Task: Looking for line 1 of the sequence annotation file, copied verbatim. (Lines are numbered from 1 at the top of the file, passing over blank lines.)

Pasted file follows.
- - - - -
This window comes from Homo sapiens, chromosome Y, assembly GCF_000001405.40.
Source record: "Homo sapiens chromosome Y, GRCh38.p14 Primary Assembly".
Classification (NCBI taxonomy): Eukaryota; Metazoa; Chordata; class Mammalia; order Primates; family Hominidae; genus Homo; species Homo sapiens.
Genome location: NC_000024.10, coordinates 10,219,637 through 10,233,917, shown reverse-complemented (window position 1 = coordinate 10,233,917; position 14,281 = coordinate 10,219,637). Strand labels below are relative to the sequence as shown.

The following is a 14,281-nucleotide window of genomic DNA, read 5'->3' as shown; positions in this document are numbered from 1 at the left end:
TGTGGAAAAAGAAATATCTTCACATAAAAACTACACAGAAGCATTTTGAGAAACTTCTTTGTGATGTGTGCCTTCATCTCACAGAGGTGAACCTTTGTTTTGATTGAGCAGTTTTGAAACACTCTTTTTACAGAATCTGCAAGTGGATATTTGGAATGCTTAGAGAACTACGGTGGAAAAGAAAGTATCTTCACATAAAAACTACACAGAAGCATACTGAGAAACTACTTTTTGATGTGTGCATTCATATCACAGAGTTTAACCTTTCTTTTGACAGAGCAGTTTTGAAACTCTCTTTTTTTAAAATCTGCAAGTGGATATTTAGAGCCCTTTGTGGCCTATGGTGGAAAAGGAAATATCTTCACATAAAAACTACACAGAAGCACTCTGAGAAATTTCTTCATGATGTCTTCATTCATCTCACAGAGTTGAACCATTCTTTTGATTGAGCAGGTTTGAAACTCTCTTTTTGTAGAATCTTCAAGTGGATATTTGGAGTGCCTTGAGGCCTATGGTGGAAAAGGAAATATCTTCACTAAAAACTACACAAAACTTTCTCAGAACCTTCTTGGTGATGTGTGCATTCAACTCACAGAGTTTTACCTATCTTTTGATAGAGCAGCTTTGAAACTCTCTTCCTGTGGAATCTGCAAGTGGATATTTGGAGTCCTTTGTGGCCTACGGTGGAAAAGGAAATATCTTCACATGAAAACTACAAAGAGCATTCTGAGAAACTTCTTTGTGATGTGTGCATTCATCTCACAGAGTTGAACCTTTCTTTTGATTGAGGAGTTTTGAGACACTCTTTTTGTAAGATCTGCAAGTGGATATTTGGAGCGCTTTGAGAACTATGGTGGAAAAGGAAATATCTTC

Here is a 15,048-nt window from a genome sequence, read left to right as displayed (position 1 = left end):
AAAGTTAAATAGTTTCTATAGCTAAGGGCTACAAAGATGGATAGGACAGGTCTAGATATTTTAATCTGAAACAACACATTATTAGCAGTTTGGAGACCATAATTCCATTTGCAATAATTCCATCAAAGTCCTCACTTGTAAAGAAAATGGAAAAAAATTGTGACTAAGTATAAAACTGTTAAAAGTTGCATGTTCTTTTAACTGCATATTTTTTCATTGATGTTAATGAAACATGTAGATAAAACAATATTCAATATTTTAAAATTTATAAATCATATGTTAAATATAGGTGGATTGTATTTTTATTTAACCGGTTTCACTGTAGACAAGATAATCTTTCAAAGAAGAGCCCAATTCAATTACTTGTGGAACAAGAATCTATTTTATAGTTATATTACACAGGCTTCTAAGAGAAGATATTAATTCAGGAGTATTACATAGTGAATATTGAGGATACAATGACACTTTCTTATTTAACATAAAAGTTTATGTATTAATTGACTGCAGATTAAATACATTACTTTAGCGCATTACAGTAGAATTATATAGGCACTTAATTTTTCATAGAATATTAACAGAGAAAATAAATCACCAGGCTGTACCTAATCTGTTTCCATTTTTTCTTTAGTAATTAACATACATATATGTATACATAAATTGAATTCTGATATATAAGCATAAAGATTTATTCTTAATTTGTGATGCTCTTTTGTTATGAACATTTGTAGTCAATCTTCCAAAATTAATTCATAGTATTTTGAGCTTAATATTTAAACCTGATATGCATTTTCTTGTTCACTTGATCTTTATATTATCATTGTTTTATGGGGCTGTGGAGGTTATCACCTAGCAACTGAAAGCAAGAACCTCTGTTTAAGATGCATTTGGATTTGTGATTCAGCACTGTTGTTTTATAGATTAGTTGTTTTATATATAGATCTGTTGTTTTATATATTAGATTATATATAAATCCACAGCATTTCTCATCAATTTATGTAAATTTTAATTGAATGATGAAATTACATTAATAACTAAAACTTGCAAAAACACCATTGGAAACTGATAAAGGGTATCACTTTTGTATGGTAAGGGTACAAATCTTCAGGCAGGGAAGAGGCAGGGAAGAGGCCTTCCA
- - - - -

This window comes from Homo sapiens, chromosome Y, assembly GCF_000001405.40.